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Couple get set for future with meat sale business

Andrew and Lauren Houstoun established Glenkilrie Larder less than two years ago.

Flushed with their success at the recent British Farming Awards, Andrew and Lauren Houstoun are full of plans for their fledgling business, selling home-produced beef, venison and lamb direct to the public.

Glenkilrie Larder was established less than two years ago by the young couple, who farm ten miles north of Blairgowrie on the edge of the Cairngorms National Park.
The business was one of about 40 nominated for Diversification Innovator of The Year, and they were thrilled to take the silver award at a glitzy ceremony in Birmingham last month.

Andrew farms the 2,500- acre home farm in partnership with his parents, David and Morag, where they run 1,100 Cheviot, Blackface and Aberfield cross ewes alongside 180 Aberdeen Angus cross and Limousin cross suckler cows.

Glenkilrie Larder just won the silver award for diversification innovator of the year at the British Farming Awards.

In December 2018, Andrew and Lauren introduced 60 red deer to the farm as they felt they had to safeguard its future and this was one of the few diversification options which fitted well with the existing farm policy.

Andrew said: “Lauren was always keen on the idea of direct marketing venison based on the meat’s health and environmental benefits.

“Deer are also very attractive from a labour point of view, with just
two big handling days per year!”

Their first meat delivery was Christmas 2019 and the business has grown from there with 90% of customers returning for more.

Lauren said: “All our marketing has been done on social media; we started off with a few local customers but now we are selling all over Angus, Perthshire and Aberdeenshire and we also supply three local hotels.”

A typical box of meat ordered online

The farm sells most of the cattle store, but finishes two every month for the larder, while four to six lambs and two to eight deer are also required each month to make up orders.

Glenkilrie Larder is run as a separate business from the farm and buys the livestock at current market prices.

Lauren said: “We are keen to make this a viable, profitable business in its own right and not reliant on the farm.”

Cattle are slaughtered at ABP in Perth and hung for a month, while lambs and deer go straight to Downfield Abattoir at Cupar, where everything is butchered to the Houstouns’ specification, and special products such as burgers and black pudding are made.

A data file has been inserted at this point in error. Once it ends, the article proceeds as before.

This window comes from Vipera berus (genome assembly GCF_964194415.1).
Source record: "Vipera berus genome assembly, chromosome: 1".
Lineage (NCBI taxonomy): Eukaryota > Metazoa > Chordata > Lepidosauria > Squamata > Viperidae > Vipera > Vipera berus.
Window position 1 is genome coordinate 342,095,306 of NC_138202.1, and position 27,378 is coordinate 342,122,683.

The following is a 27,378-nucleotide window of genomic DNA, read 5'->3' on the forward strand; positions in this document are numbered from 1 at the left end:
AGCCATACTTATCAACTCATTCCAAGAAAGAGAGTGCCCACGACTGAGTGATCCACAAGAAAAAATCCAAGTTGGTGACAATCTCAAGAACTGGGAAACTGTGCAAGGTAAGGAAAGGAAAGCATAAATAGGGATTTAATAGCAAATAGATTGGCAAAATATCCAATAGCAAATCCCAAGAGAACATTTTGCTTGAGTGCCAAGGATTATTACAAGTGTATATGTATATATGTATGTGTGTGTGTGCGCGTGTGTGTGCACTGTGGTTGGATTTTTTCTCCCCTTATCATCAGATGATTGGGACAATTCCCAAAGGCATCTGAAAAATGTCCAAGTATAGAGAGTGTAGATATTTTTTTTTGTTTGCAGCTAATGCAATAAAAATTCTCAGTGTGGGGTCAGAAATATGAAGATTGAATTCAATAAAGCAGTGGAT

The deer are slaughtered at Downfield abattoir .

One of their most popular products is venison black pudding, and Innis and Gunn sell this and venison burgers in all four of their Tap Room restaurants in Scotland.

Andrew said: “One of our biggest challenges is carcasse balance; demand changes on a monthly basis.

“We are lucky the three hotels mop up a lot of burgers, sausages and forequarters but we also get pies made by Jarvis Pickle at Eyemouth.”

Lauren added: “We did a lot of research into who should make our pies and found

Jarvis Pickle, who make pies for Fortnum and Mason. They use our meat for our branded pies and I meet the delivery driver in Perth every month where we swap meat for pies. This month we have over100 individual pies for delivery.”

The fresh meat is collected from Downfield during the first week of every month and Lauren delivers in Perth and Angus on the first Saturday and Aberdeenshire on the first Sunday. The remaining stock is frozen and delivered when required.

Although they can make up bespoke orders, their £50 or £100 mixed meat boxes are very popular.

Thee couple sell their own venison, beef and lamb, and providing catering services.

Andrew said: “We tweak them every month and many of our customers buy them regularly.”

The couple, who are both just 31 and have two young children, Alasdair, 2, and Ellen (9 months) , and the couple borrowed to invest in industrial freezers, fridges and a cool box for the back of the pick-up.

There was also branding and leaflets to pay for with no grants available.

Lauren said: “Although the business is going well, there is no wage in it for us yet, so I am still working as a nurse with NHS Tayside.”

The Houstoun family at Glenkilrie.

They have attended a few events, but Andrew said: “We don’t want the business to rely on standing on a stall at a farmers’ market every weekend. Eventually we want people to come to us.”

Glenkilrie sits right on the side of the A93 but the current access is dangerous, so they are in the process of changing the access and creating a new road in, which by next summer should allow the public to stop and buy from a purpose-built shop.